I have never thought of social networking tools as something that might be terribly relevant for me. I cancelled my Facebook account because the number of ensuing emails annoyed me. And while I use Wikipedia all the time, and enjoy doing so, I always thought that Twitter, for example, is clearly for “over-sharers”—why would I tell anyone on a regular basis what I am doing? So it was with some surprise that I found one of my job objectives for 2010 to be looking after our editorial Twitter feed—clearly a leap of faith on the part of my managers. And it was with perhaps some trepidation that I enrolled for a course, entitled “Coming to Grips with the Wired World,” very fittingly held in the medialand of London’s Soho.
The first person I bumped into when I rushed into the venue was a marketing colleague. This was as unexpected as it was brilliant—I function so much better with a familiar face around. Once I was wired up and connected, Tweetdeck was installed, and some latecomers had joined, we were on our way. Euan Semple, a former knowledge management director with the BBC who has been running his own business for a number of years now, usually teaches within companies, and this was one of his first outings into the commercial training sector. His captive audience consisted of interested networkers from all over the country and from all industry branches—chocolate and pet food, academia, charities, the British Library, publishing, to name a few. Everyone was happy to chip in and contribute; something Euan was very good at encouraging as well as accommodating, being flexible enough to let the increasingly animated discussion take any direction. The result was a lively, fascinating day that took us through the different types of social networking tools and technologies—from blogs to wikis to RSS. The day covered a multitude of aspects: how to get started, what possible contexts to use these tools in, how to deal with the seemingly unavoidable trolls, how to build a following, and many others. I found all this extremely fascinating as it was the first time that I had the opportunity to learn about the whole subject area in context and had the time to reflect on tools’ utility and how they might complement each other.
The overarching message was that in order to start blogging/tweeting/wiki-ing… successfully, you must have a clear idea of exactly why you are doing it—to document ideas, or a fact finding or decision making process; to share weird and wonderful snippets of information, images, art, music, and general bits and pieces that you chance upon as you go about your daily business; to document your own thoughts on a particular issue; to keep your customers informed about your products or services; to engage your in-house staff via strictly in-house versions of such tools, to edit a company policy in a time saving and effective manner …and the list goes on. Your audience may be internal or external, or both. Your purpose and intent will need to inform your selection of tools and applications—blogging software, Twitter management tools, networking sites, aggregators, and the like—some research is clearly required. And even if you’re doing it on behalf of your company, sometimes it’s worth investing in a programme for yourself, to try it out first before you make a recommendation. Clarity is key.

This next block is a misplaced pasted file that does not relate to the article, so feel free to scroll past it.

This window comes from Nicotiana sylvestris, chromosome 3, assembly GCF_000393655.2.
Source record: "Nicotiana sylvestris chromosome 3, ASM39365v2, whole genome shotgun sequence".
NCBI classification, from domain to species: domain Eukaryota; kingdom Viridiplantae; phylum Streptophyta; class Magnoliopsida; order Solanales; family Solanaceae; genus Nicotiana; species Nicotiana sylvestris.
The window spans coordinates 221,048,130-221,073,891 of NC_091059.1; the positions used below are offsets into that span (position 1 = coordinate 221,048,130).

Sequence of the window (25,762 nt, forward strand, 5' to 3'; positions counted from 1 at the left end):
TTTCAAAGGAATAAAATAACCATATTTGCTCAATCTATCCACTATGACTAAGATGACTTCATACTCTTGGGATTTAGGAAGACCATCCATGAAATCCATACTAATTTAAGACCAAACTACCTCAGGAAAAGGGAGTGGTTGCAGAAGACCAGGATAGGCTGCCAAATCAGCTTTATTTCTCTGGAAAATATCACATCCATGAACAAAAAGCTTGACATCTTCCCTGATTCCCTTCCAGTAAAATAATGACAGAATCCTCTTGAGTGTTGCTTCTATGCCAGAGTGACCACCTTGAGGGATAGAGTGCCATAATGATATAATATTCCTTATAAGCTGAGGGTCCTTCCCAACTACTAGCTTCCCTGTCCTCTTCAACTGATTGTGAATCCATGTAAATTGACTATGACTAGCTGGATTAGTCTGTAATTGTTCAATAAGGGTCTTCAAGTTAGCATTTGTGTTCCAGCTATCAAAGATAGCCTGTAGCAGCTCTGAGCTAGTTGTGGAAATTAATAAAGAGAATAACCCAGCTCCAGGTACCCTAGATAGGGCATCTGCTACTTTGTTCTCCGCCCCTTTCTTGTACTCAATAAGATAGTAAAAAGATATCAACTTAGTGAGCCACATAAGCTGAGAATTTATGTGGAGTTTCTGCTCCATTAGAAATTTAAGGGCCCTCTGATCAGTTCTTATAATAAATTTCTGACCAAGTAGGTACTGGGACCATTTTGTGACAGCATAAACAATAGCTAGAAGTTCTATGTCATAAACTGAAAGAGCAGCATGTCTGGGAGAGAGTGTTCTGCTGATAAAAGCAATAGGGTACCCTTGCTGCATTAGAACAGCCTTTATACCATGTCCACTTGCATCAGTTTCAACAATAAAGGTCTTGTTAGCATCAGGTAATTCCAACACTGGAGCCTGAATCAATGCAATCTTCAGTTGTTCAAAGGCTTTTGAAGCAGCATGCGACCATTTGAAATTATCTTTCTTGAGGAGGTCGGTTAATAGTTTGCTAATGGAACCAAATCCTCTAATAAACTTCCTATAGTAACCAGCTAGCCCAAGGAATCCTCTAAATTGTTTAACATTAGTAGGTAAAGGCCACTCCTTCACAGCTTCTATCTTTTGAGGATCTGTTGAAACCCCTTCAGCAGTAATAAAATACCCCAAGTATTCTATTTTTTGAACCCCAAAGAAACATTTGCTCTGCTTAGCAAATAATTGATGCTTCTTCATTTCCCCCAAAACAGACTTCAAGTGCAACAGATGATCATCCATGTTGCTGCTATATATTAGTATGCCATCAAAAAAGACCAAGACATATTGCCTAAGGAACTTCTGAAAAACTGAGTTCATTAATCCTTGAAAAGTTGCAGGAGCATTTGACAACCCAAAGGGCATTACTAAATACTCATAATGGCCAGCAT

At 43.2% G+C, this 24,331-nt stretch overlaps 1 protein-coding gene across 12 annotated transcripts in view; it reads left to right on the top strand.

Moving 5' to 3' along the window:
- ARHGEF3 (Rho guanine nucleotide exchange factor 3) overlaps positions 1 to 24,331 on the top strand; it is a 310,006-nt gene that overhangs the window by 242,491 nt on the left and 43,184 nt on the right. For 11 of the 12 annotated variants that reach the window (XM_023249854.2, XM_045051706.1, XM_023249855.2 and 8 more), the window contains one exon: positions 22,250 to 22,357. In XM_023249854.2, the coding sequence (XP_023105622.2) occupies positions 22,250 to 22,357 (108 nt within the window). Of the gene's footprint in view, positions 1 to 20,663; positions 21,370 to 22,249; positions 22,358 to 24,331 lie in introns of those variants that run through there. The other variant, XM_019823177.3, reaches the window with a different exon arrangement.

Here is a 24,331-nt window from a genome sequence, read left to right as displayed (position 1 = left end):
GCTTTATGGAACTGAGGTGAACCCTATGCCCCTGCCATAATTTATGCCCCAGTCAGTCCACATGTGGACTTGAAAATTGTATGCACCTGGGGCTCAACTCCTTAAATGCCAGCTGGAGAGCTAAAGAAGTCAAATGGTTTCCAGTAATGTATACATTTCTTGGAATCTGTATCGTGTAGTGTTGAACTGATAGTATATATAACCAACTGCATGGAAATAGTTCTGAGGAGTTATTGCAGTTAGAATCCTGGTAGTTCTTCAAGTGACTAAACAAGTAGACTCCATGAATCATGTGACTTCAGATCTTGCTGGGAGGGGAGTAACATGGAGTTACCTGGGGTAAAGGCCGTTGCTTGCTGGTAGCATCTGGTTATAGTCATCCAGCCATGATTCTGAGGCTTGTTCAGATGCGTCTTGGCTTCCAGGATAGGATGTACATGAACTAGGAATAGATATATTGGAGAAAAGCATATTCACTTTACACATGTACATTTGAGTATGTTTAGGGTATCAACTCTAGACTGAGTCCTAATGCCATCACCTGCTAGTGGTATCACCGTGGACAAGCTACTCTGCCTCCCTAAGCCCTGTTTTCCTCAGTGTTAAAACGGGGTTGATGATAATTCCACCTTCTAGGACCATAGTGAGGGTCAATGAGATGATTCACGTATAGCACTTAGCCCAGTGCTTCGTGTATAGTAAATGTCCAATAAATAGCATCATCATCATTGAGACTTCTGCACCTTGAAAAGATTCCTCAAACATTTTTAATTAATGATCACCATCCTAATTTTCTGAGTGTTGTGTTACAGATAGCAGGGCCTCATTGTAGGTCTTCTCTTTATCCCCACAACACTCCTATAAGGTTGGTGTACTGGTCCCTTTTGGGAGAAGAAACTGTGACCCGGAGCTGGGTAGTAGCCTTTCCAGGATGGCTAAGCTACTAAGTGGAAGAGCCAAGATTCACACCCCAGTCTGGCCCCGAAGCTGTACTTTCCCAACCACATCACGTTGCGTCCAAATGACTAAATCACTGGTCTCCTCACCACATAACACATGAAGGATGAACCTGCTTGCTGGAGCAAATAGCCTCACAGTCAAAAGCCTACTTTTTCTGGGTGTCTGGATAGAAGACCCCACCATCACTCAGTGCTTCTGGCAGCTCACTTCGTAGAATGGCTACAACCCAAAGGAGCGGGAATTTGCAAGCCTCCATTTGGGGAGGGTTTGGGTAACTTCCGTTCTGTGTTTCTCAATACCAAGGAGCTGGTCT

Committing your thoughts and ideas to writing and publishing the result to the wider world will probably conjure threshold anxiety for most of us, but Euan encouraged us to understand that there is nothing like getting stuck in and just doing it. In one of our discussions we were reflecting on how these “new media” may have brought about a renaissance in writing skills, because a message cannot be communicated clearly if it is expressed poorly. And even Twitter, which started as a mobile phone messaging tool, seems to make do without the abbreviated texting “language” and opted for proper sentences. Having put your musings out there, expect and encourage feedback/comments/retweets, and start to build your following from there while adding links to others’ offerings as appropriate—and avoiding spam. Over time, you will build up a valuable network of like-minded individuals, and whether you’re in this for business reasons or personal enrichment, your ideas will snowball.
It became obvious that networking tools can be novel and possibly indispensable communications media for businesses—but I also reflected on how they may be of use in organising our own lives. Not that everyone has to be an aficionado and share every minute of their day, but the potential to share ideas with and gather feedback from more than one source (ideally) sounds interesting, at worst, and a very good thing, at best. The do-it-yourself element of it all; the immediacy of being able to share your ideas via a blog without having to be accepted for publication by a commercial publisher is attractive, even to an “antisocial networker” such as myself—whether it’s as paragraphs, images, jokes, 140 character soundbites, posts on notice boards, etc. And selecting the right tool for what you want to do sounds like an interesting journey.
Early in the day I tweeted: “I’m in a workshop, learning to tweet.” A kind soul replied: “It seems to be working.” While I am certainly not ready to reactivate my Facebook account, here’s hoping!
Birte Twisselmann is deputy editor, bmj.com.